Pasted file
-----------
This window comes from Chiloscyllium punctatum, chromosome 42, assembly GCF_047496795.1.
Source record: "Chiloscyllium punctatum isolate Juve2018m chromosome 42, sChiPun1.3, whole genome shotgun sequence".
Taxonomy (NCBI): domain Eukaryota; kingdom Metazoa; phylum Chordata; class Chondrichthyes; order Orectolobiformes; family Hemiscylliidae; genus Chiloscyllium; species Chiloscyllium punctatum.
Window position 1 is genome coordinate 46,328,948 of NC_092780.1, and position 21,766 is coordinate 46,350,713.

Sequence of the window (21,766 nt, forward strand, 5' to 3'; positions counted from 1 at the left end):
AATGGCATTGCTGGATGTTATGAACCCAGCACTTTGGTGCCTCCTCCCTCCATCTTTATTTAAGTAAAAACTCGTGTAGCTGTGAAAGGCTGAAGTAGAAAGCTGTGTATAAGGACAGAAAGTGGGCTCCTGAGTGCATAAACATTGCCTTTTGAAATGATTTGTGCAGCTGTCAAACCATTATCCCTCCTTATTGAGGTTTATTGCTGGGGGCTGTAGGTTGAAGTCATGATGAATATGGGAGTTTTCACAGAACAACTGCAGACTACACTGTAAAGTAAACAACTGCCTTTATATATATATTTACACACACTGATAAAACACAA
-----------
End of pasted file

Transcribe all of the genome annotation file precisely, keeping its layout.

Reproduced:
This window comes from Chiloscyllium punctatum, chromosome 42, assembly GCF_047496795.1.
Source record: "Chiloscyllium punctatum isolate Juve2018m chromosome 42, sChiPun1.3, whole genome shotgun sequence".
Taxonomy (NCBI): domain Eukaryota; kingdom Metazoa; phylum Chordata; class Chondrichthyes; order Orectolobiformes; family Hemiscylliidae; genus Chiloscyllium; species Chiloscyllium punctatum.
Window position 1 is genome coordinate 46,328,948 of NC_092780.1, and position 21,766 is coordinate 46,350,713.

Sequence of the window (21,766 nt, forward strand, 5' to 3'; positions counted from 1 at the left end):
AATGGCATTGCTGGATGTTATGAACCCAGCACTTTGGTGCCTCCTCCCTCCATCTTTATTTAAGTAAAAACTCGTGTAGCTGTGAAAGGCTGAAGTAGAAAGCTGTGTATAAGGACAGAAAGTGGGCTCCTGAGTGCATAAACATTGCCTTTTGAAATGATTTGTGCAGCTGTCAAACCATTATCCCTCCTTATTGAGGTTTATTGCTGGGGGCTGTAGGTTGAAGTCATGATGAATATGGGAGTTTTCACAGAACAACTGCAGACTACACTGTAAAGTAAACAACTGCCTTTATATATATATTTACACACACTGATAAAACACAA